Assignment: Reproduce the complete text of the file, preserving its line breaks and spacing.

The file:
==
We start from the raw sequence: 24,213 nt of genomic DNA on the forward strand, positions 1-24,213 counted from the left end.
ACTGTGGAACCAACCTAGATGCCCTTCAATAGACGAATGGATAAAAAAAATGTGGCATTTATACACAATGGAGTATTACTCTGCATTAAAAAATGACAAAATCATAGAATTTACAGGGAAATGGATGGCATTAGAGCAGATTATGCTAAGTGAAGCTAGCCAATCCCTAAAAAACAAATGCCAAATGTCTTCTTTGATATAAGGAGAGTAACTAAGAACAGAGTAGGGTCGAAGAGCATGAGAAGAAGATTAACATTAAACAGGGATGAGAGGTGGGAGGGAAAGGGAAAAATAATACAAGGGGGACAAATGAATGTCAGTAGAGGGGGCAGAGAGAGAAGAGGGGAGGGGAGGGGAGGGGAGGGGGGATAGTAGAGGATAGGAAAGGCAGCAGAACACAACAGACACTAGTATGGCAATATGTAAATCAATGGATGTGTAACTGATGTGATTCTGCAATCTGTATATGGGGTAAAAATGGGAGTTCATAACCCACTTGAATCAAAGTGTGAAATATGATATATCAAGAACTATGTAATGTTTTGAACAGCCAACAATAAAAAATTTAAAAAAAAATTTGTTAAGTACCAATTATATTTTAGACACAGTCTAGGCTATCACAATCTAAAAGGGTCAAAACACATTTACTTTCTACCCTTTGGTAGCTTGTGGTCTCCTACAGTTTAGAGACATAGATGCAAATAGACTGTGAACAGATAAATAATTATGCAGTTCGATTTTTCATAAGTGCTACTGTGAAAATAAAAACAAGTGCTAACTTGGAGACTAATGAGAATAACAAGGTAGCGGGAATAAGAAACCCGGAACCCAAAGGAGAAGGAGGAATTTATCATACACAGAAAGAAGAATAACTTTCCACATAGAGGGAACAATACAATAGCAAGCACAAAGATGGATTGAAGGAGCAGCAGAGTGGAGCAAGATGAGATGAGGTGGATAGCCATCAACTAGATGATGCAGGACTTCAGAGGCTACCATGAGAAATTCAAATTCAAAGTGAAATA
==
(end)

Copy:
We start from the raw sequence: 24,213 nt of genomic DNA on the forward strand, positions 1-24,213 counted from the left end.
ACTGTGGAACCAACCTAGATGCCCTTCAATAGACGAATGGATAAAAAAAATGTGGCATTTATACACAATGGAGTATTACTCTGCATTAAAAAATGACAAAATCATAGAATTTACAGGGAAATGGATGGCATTAGAGCAGATTATGCTAAGTGAAGCTAGCCAATCCCTAAAAAACAAATGCCAAATGTCTTCTTTGATATAAGGAGAGTAACTAAGAACAGAGTAGGGTCGAAGAGCATGAGAAGAAGATTAACATTAAACAGGGATGAGAGGTGGGAGGGAAAGGGAAAAATAATACAAGGGGGACAAATGAATGTCAGTAGAGGGGGCAGAGAGAGAAGAGGGGAGGGGAGGGGAGGGGAGGGGGGATAGTAGAGGATAGGAAAGGCAGCAGAACACAACAGACACTAGTATGGCAATATGTAAATCAATGGATGTGTAACTGATGTGATTCTGCAATCTGTATATGGGGTAAAAATGGGAGTTCATAACCCACTTGAATCAAAGTGTGAAATATGATATATCAAGAACTATGTAATGTTTTGAACAGCCAACAATAAAAAATTTAAAAAAAAATTTGTTAAGTACCAATTATATTTTAGACACAGTCTAGGCTATCACAATCTAAAAGGGTCAAAACACATTTACTTTCTACCCTTTGGTAGCTTGTGGTCTCCTACAGTTTAGAGACATAGATGCAAATAGACTGTGAACAGATAAATAATTATGCAGTTCGATTTTTCATAAGTGCTACTGTGAAAATAAAAACAAGTGCTAACTTGGAGACTAATGAGAATAACAAGGTAGCGGGAATAAGAAACCCGGAACCCAAAGGAGAAGGAGGAATTTATCATACACAGAAAGAAGAATAACTTTCCACATAGAGGGAACAATACAATAGCAAGCACAAAGATGGATTGAAGGAGCAGCAGAGTGGAGCAAGATGAGATGAGGTGGATAGCCATCAACTAGATGATGCAGGACTTCAGAGGCTACCATGAGAAATTCAAATTCAAAGTGAAATA